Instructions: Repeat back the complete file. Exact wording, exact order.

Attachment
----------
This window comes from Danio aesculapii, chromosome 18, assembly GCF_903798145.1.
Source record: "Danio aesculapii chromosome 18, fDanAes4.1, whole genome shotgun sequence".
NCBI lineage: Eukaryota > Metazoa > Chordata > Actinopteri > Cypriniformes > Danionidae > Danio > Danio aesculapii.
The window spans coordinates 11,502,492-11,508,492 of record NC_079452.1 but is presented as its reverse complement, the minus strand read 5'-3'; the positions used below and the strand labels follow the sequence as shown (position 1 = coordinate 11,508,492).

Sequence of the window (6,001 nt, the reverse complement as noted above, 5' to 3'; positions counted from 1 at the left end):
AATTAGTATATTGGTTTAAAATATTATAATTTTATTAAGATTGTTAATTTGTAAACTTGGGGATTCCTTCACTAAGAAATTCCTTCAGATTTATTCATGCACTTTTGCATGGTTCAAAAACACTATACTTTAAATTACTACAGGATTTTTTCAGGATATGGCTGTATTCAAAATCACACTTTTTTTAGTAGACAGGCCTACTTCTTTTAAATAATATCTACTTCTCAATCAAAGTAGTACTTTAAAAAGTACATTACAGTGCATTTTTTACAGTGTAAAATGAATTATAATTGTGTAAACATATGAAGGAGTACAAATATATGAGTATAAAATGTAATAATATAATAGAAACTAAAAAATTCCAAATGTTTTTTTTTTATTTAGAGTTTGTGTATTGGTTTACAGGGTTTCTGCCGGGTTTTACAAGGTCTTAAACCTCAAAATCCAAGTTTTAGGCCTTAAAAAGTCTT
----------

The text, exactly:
This window comes from Danio aesculapii, chromosome 18, assembly GCF_903798145.1.
Source record: "Danio aesculapii chromosome 18, fDanAes4.1, whole genome shotgun sequence".
NCBI lineage: Eukaryota > Metazoa > Chordata > Actinopteri > Cypriniformes > Danionidae > Danio > Danio aesculapii.
The window spans coordinates 11,502,492-11,508,492 of record NC_079452.1 but is presented as its reverse complement, the minus strand read 5'-3'; the positions used below and the strand labels follow the sequence as shown (position 1 = coordinate 11,508,492).

Sequence of the window (6,001 nt, the reverse complement as noted above, 5' to 3'; positions counted from 1 at the left end):
AATTAGTATATTGGTTTAAAATATTATAATTTTATTAAGATTGTTAATTTGTAAACTTGGGGATTCCTTCACTAAGAAATTCCTTCAGATTTATTCATGCACTTTTGCATGGTTCAAAAACACTATACTTTAAATTACTACAGGATTTTTTCAGGATATGGCTGTATTCAAAATCACACTTTTTTTAGTAGACAGGCCTACTTCTTTTAAATAATATCTACTTCTCAATCAAAGTAGTACTTTAAAAAGTACATTACAGTGCATTTTTTACAGTGTAAAATGAATTATAATTGTGTAAACATATGAAGGAGTACAAATATATGAGTATAAAATGTAATAATATAATAGAAACTAAAAAATTCCAAATGTTTTTTTTTTATTTAGAGTTTGTGTATTGGTTTACAGGGTTTCTGCCGGGTTTTACAAGGTCTTAAACCTCAAAATCCAAGTTTTAGGCCTTAAAAAGTCTT